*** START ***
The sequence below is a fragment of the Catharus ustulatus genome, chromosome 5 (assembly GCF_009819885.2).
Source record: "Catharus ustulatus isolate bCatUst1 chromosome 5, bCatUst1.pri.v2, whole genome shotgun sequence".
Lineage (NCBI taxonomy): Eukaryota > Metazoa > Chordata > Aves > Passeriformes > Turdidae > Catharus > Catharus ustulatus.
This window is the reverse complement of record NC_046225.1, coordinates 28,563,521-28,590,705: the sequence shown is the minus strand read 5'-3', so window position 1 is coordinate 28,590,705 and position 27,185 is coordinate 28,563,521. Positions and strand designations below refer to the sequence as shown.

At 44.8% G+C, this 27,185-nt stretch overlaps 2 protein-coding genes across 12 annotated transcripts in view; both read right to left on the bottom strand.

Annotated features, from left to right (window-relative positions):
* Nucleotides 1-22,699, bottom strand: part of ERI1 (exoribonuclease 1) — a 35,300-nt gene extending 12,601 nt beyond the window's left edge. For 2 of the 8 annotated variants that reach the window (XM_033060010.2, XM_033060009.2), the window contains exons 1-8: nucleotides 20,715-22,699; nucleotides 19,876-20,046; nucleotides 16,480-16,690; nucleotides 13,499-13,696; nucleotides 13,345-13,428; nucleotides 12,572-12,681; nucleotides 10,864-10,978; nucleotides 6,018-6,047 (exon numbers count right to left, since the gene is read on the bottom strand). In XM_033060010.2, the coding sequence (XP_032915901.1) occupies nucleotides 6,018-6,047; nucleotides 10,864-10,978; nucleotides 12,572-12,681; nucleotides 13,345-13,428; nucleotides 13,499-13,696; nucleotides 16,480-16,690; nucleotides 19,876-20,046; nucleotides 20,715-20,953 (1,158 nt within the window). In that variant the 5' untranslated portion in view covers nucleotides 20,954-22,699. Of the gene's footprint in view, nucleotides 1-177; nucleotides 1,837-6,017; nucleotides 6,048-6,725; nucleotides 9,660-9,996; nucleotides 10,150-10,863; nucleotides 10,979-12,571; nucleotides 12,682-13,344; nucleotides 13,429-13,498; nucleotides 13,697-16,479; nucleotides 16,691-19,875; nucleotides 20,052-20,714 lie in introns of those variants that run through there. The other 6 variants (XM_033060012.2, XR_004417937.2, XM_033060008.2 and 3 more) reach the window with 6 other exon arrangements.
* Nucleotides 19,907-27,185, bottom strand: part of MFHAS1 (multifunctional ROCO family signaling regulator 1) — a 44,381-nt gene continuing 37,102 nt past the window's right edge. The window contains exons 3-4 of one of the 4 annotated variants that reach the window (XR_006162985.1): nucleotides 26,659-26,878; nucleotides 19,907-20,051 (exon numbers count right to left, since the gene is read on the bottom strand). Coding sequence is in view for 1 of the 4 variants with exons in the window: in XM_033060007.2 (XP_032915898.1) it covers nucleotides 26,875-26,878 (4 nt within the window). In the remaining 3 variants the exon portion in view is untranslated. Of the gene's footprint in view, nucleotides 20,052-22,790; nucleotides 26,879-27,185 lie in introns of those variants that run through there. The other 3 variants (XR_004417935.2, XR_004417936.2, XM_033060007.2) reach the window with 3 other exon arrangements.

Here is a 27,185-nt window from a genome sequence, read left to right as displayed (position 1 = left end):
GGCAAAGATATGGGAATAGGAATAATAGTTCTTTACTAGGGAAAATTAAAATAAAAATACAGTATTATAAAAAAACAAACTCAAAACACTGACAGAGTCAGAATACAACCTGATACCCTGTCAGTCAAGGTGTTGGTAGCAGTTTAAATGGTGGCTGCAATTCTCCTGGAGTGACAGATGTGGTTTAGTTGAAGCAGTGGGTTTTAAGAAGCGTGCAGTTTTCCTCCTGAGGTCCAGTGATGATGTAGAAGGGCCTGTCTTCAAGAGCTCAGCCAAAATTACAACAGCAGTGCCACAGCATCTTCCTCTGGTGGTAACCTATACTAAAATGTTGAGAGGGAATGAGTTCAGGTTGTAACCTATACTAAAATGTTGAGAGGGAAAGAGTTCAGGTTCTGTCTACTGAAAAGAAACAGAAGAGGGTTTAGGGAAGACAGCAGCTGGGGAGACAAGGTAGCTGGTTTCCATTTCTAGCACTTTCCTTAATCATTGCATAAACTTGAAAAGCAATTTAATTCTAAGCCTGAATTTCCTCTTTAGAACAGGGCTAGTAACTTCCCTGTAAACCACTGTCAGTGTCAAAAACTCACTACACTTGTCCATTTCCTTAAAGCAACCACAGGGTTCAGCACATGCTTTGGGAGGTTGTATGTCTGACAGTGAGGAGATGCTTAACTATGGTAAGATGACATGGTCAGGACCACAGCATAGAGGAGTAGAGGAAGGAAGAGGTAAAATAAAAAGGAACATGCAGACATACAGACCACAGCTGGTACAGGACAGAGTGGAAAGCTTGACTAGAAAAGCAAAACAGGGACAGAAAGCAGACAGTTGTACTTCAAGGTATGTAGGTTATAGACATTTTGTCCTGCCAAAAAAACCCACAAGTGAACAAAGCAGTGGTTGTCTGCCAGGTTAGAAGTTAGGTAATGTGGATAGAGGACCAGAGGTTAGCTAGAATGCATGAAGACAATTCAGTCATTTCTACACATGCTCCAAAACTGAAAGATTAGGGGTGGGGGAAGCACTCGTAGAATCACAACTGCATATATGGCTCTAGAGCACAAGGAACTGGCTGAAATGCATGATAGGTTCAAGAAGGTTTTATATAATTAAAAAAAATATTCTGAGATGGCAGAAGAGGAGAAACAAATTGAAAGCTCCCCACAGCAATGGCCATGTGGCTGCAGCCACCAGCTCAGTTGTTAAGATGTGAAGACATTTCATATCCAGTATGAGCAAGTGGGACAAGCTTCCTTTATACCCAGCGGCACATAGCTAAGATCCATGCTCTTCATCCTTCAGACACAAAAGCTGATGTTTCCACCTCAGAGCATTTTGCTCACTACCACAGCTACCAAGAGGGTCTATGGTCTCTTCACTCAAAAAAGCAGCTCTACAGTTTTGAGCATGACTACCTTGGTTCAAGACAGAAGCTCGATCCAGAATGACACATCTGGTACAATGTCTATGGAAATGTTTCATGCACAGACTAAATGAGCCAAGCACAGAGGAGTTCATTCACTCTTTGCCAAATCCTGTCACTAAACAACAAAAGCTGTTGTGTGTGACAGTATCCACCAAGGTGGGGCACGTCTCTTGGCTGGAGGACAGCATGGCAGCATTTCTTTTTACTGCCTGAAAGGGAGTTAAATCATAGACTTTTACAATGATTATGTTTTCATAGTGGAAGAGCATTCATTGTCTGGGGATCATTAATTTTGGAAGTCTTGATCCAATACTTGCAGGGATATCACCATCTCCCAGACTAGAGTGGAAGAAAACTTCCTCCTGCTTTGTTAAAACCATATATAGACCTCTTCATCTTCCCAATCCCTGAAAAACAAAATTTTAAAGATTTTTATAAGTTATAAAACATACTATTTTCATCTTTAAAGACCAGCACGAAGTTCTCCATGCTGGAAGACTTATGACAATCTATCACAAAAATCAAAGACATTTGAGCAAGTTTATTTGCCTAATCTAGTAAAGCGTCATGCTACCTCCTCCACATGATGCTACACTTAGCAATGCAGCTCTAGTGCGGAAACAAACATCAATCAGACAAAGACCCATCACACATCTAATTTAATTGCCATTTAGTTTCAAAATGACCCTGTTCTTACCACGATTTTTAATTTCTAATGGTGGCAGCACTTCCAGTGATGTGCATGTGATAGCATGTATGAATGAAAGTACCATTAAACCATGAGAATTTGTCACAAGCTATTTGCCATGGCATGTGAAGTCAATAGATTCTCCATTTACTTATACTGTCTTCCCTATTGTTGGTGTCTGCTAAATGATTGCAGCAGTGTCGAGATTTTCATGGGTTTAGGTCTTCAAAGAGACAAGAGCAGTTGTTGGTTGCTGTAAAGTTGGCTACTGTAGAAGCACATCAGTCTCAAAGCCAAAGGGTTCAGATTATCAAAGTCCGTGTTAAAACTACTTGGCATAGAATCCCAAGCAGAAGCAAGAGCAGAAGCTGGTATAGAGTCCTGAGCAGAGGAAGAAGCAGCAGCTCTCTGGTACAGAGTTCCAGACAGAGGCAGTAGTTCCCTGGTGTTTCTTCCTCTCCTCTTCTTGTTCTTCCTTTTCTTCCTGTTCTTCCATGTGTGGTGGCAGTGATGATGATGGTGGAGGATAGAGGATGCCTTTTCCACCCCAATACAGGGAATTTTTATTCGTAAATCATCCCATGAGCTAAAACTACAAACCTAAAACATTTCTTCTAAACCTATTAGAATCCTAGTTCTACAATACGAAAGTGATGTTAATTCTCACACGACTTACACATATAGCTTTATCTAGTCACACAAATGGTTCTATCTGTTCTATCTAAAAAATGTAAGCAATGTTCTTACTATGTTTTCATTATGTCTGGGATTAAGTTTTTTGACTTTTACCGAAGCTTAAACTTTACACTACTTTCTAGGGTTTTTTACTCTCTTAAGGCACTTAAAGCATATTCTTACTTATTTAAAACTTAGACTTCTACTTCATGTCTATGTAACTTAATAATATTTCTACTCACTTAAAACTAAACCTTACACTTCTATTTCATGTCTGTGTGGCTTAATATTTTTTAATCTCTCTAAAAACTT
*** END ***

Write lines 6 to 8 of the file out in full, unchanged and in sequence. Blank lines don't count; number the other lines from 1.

Annotated features, from left to right (window-relative positions):
* Nucleotides 1-22,699, bottom strand: part of ERI1 (exoribonuclease 1) — a 35,300-nt gene extending 12,601 nt beyond the window's left edge. For 2 of the 8 annotated variants that reach the window (XM_033060010.2, XM_033060009.2), the window contains exons 1-8: nucleotides 20,715-22,699; nucleotides 19,876-20,046; nucleotides 16,480-16,690; nucleotides 13,499-13,696; nucleotides 13,345-13,428; nucleotides 12,572-12,681; nucleotides 10,864-10,978; nucleotides 6,018-6,047 (exon numbers count right to left, since the gene is read on the bottom strand). In XM_033060010.2, the coding sequence (XP_032915901.1) occupies nucleotides 6,018-6,047; nucleotides 10,864-10,978; nucleotides 12,572-12,681; nucleotides 13,345-13,428; nucleotides 13,499-13,696; nucleotides 16,480-16,690; nucleotides 19,876-20,046; nucleotides 20,715-20,953 (1,158 nt within the window). In that variant the 5' untranslated portion in view covers nucleotides 20,954-22,699. Of the gene's footprint in view, nucleotides 1-177; nucleotides 1,837-6,017; nucleotides 6,048-6,725; nucleotides 9,660-9,996; nucleotides 10,150-10,863; nucleotides 10,979-12,571; nucleotides 12,682-13,344; nucleotides 13,429-13,498; nucleotides 13,697-16,479; nucleotides 16,691-19,875; nucleotides 20,052-20,714 lie in introns of those variants that run through there. The other 6 variants (XM_033060012.2, XR_004417937.2, XM_033060008.2 and 3 more) reach the window with 6 other exon arrangements.
* Nucleotides 19,907-27,185, bottom strand: part of MFHAS1 (multifunctional ROCO family signaling regulator 1) — a 44,381-nt gene continuing 37,102 nt past the window's right edge. The window contains exons 3-4 of one of the 4 annotated variants that reach the window (XR_006162985.1): nucleotides 26,659-26,878; nucleotides 19,907-20,051 (exon numbers count right to left, since the gene is read on the bottom strand). Coding sequence is in view for 1 of the 4 variants with exons in the window: in XM_033060007.2 (XP_032915898.1) it covers nucleotides 26,875-26,878 (4 nt within the window). In the remaining 3 variants the exon portion in view is untranslated. Of the gene's footprint in view, nucleotides 20,052-22,790; nucleotides 26,879-27,185 lie in introns of those variants that run through there. The other 3 variants (XR_004417935.2, XR_004417936.2, XM_033060007.2) reach the window with 3 other exon arrangements.